Plus, with injuries ravaging the wide receiver position, the 6-foot-5, 220-pound Sims could receive more opportunities going forward. The timetable for Wright to return remains uncertain, but Rivera said Monday that Gandy-Golden will be out for a few weeks with a hamstring injury.
Allen would likely welcome Sims into the lineup, as the two played together with the second-team offense throughout training camp. Their rapport was obvious Sunday, and it could be a connection fans see more of going forward.
"I just go to all the veteran guys or all the players who have been on the field more than me because they know what's been going on on the field, or they can just teach me new things that they see," Sims said. "Like [Terry McLaurin], for instance, he can tell me, like when we get on the field, how DBs are playing. And then I can go to [Dontrelle] Inman, and he can just tell me from experience of how the DB is going to play and how it's going to look."
The duo combined for four total tackles (two for loss) and four quarterback pressures -- the biggest of which came with the Giants threatening to go ahead, 20-10, late in the third quarter. With Young in his face, Jones tried to throw the ball out of the end zone, but Kendall Fuller made a diving interception to keep Washington within three.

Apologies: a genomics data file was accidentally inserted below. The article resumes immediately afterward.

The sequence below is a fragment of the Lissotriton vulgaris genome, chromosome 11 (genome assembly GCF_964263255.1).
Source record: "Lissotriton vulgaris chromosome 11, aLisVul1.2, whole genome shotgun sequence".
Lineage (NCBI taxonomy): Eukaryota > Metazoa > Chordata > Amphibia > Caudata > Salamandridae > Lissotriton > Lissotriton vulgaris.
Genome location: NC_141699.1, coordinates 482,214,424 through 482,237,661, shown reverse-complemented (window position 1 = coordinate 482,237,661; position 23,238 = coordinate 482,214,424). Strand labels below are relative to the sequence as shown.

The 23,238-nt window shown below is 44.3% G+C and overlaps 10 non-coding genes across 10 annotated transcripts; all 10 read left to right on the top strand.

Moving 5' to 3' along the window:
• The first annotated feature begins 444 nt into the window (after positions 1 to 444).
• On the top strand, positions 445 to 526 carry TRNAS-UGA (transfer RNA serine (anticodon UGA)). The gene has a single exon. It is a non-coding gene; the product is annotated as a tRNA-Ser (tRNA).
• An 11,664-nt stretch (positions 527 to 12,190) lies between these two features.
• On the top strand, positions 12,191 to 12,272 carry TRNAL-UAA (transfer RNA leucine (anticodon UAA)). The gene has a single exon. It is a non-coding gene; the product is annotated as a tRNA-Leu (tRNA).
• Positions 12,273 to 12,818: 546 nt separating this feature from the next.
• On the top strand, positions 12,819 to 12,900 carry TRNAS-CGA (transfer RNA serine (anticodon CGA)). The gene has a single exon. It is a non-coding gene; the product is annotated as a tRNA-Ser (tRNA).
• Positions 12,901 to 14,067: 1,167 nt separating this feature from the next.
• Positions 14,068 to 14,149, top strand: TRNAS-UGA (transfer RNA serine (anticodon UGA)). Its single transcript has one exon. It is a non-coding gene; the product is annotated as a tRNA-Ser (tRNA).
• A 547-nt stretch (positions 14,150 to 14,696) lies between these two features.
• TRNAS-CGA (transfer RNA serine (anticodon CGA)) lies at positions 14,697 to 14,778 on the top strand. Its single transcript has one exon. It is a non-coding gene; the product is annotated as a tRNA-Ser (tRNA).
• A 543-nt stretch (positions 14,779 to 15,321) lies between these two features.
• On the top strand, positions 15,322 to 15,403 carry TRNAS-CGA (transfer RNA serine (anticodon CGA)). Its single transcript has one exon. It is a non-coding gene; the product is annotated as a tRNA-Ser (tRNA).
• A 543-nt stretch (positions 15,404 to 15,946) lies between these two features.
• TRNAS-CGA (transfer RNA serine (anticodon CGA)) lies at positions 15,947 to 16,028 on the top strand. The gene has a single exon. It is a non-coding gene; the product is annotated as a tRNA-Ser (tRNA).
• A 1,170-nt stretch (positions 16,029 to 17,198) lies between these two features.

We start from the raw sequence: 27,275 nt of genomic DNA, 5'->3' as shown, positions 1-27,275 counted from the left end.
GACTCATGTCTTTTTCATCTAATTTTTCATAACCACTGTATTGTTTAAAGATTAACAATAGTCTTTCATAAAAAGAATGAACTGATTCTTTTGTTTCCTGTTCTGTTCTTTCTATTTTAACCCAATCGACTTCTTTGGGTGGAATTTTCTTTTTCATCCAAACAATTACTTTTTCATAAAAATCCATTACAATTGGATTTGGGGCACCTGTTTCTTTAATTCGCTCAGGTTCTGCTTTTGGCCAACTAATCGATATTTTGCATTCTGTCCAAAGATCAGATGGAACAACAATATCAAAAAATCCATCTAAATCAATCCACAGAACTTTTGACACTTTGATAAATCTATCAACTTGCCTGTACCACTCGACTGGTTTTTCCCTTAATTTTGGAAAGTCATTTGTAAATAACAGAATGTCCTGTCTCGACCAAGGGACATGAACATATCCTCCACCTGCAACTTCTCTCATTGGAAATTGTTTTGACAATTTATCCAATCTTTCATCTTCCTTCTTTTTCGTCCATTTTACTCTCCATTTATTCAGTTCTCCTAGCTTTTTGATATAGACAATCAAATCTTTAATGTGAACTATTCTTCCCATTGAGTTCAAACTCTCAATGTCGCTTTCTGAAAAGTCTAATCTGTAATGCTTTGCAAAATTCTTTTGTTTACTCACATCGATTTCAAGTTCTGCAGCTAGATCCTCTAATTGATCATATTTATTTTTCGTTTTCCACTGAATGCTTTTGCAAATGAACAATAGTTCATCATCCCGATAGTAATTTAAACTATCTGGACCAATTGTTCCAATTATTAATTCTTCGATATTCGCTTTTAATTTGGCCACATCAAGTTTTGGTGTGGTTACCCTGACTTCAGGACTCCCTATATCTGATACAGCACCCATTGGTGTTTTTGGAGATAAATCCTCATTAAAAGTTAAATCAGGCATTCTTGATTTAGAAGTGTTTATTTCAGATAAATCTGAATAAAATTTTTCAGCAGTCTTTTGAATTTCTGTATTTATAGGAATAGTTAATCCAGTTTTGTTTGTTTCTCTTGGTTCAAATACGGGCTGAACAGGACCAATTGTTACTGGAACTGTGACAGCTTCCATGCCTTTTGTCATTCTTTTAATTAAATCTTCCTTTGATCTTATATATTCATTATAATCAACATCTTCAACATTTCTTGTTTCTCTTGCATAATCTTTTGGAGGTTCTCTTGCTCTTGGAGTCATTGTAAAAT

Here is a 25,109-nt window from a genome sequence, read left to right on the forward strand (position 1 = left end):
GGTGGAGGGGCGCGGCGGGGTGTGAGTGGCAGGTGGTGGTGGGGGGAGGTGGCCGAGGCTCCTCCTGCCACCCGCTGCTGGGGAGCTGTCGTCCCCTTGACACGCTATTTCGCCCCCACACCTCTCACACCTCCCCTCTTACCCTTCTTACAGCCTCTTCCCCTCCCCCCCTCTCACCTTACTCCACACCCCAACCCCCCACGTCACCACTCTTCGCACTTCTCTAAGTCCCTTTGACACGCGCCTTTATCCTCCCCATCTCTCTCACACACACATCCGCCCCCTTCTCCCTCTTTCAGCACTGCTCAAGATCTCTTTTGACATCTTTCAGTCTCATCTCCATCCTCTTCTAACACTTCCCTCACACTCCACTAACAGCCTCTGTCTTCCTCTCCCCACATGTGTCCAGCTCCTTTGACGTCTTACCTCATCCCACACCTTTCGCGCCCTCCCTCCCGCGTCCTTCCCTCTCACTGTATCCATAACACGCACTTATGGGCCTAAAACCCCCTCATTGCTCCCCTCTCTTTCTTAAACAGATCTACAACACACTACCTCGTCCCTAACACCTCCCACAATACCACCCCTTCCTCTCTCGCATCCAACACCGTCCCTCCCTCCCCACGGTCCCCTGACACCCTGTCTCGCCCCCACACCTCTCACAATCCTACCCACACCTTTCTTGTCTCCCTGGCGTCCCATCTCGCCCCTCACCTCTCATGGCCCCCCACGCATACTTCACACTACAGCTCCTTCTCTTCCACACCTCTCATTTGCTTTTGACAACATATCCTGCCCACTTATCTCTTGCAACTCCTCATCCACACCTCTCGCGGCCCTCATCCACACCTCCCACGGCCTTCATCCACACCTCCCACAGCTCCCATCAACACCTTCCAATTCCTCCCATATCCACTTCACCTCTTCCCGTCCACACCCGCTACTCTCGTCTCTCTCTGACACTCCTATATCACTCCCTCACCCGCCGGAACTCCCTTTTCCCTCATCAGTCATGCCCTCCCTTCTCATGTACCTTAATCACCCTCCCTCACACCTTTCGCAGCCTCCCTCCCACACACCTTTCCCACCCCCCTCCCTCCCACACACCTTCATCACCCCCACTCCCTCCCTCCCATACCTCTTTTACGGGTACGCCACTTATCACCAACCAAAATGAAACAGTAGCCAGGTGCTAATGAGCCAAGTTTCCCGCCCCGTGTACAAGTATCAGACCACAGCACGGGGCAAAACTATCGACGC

For their efforts, Pro Football Focus ranked Young third and Sweat ninth among all edge defenders with grades of 88.8 and 79.7, respectively.
"I think his attention to detail, his preparation and his makeup allow him to be who he is," defensive coordinator Jack Del Rio said of Young last week. "I think he's a really good football player. We're happy to have him back and active and ready to roll."
-- Washington among NFL's best passing defenses: Through six weeks, Washington ranks second in passing defense (207.0 yards allowed per game) and sixth in total defense (337.0). Yet in terms of points per game, the unit is tied for 18th.
The issue has been big plays, which continued in New York. The Giants' first touchdown was a 23-yard pass from Jones to wide receiver Darius Slayton, and later in the half, Jones' 49-yard scamper set up a field goal.
"It's two-fold, and it's got a lot to do with having the rush working at the same time as well," Rivera said after the Rams game on Oct. 11. "You've got to be able to stay in coverage and you've got to play your leverage in terms of the coverage that was called."
-- Rivera defines successful season: As head coach Ron Rivera has noted, Washington is in a unique situation. With a new coaching staff and a lot of young players, this was largely seen as a rebuilding year. But with the NFC East as bad as it is, Washington (1-5) is just one game back from first place. Considering both of these factors, Rivera recently explained what he would consider a successful season.
"Win as many games as we can, that's the first thing. Then the second thing is that these guys can step away and say, 'Wow, this is the culture that we're going to have. This is the way that we're going to do things. This is the way that we need to do things. This is our way.' That, to me, is important."